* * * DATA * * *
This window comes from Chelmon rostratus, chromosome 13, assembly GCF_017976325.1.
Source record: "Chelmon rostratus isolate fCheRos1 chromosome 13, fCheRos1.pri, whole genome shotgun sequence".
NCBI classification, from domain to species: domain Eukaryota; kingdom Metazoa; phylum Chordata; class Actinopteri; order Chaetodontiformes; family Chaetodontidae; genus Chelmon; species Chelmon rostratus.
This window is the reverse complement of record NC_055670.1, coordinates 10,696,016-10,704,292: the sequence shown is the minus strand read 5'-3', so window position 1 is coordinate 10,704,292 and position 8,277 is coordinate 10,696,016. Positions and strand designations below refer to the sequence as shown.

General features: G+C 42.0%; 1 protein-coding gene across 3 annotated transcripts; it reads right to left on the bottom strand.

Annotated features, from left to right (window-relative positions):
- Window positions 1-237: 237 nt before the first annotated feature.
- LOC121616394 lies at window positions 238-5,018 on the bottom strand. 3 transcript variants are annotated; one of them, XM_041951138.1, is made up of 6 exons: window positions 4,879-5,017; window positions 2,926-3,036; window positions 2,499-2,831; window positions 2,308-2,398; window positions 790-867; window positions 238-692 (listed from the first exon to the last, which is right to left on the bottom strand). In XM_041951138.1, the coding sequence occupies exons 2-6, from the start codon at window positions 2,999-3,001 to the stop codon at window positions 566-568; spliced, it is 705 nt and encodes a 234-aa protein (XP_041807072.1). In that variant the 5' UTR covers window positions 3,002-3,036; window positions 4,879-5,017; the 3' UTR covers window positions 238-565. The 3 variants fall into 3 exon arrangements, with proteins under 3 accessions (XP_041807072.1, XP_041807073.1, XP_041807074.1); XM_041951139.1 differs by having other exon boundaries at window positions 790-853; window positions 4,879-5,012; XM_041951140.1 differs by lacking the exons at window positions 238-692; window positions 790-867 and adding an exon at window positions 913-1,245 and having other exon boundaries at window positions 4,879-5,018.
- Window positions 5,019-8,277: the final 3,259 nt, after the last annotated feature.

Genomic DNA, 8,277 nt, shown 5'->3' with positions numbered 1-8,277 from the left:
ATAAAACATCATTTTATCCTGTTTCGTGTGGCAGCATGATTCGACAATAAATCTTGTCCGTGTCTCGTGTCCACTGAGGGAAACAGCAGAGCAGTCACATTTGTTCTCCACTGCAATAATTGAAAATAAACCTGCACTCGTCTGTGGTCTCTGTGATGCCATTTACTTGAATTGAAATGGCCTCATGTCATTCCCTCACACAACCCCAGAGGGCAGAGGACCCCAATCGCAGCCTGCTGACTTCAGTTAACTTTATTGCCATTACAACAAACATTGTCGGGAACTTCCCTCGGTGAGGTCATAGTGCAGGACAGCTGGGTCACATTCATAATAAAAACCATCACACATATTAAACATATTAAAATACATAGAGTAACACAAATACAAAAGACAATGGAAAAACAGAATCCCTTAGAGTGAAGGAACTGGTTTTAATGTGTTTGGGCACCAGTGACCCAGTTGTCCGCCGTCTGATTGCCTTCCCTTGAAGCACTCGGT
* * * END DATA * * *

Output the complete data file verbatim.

This window comes from Chelmon rostratus, chromosome 13, assembly GCF_017976325.1.
Source record: "Chelmon rostratus isolate fCheRos1 chromosome 13, fCheRos1.pri, whole genome shotgun sequence".
NCBI classification, from domain to species: domain Eukaryota; kingdom Metazoa; phylum Chordata; class Actinopteri; order Chaetodontiformes; family Chaetodontidae; genus Chelmon; species Chelmon rostratus.
This window is the reverse complement of record NC_055670.1, coordinates 10,696,016-10,704,292: the sequence shown is the minus strand read 5'-3', so window position 1 is coordinate 10,704,292 and position 8,277 is coordinate 10,696,016. Positions and strand designations below refer to the sequence as shown.

General features: G+C 42.0%; 1 protein-coding gene across 3 annotated transcripts; it reads right to left on the bottom strand.

Annotated features, from left to right (window-relative positions):
- Window positions 1-237: 237 nt before the first annotated feature.
- LOC121616394 lies at window positions 238-5,018 on the bottom strand. 3 transcript variants are annotated; one of them, XM_041951138.1, is made up of 6 exons: window positions 4,879-5,017; window positions 2,926-3,036; window positions 2,499-2,831; window positions 2,308-2,398; window positions 790-867; window positions 238-692 (listed from the first exon to the last, which is right to left on the bottom strand). In XM_041951138.1, the coding sequence occupies exons 2-6, from the start codon at window positions 2,999-3,001 to the stop codon at window positions 566-568; spliced, it is 705 nt and encodes a 234-aa protein (XP_041807072.1). In that variant the 5' UTR covers window positions 3,002-3,036; window positions 4,879-5,017; the 3' UTR covers window positions 238-565. The 3 variants fall into 3 exon arrangements, with proteins under 3 accessions (XP_041807072.1, XP_041807073.1, XP_041807074.1); XM_041951139.1 differs by having other exon boundaries at window positions 790-853; window positions 4,879-5,012; XM_041951140.1 differs by lacking the exons at window positions 238-692; window positions 790-867 and adding an exon at window positions 913-1,245 and having other exon boundaries at window positions 4,879-5,018.
- Window positions 5,019-8,277: the final 3,259 nt, after the last annotated feature.

Genomic DNA, 8,277 nt, shown 5'->3' with positions numbered 1-8,277 from the left:
ATAAAACATCATTTTATCCTGTTTCGTGTGGCAGCATGATTCGACAATAAATCTTGTCCGTGTCTCGTGTCCACTGAGGGAAACAGCAGAGCAGTCACATTTGTTCTCCACTGCAATAATTGAAAATAAACCTGCACTCGTCTGTGGTCTCTGTGATGCCATTTACTTGAATTGAAATGGCCTCATGTCATTCCCTCACACAACCCCAGAGGGCAGAGGACCCCAATCGCAGCCTGCTGACTTCAGTTAACTTTATTGCCATTACAACAAACATTGTCGGGAACTTCCCTCGGTGAGGTCATAGTGCAGGACAGCTGGGTCACATTCATAATAAAAACCATCACACATATTAAACATATTAAAATACATAGAGTAACACAAATACAAAAGACAATGGAAAAACAGAATCCCTTAGAGTGAAGGAACTGGTTTTAATGTGTTTGGGCACCAGTGACCCAGTTGTCCGCCGTCTGATTGCCTTCCCTTGAAGCACTCGGT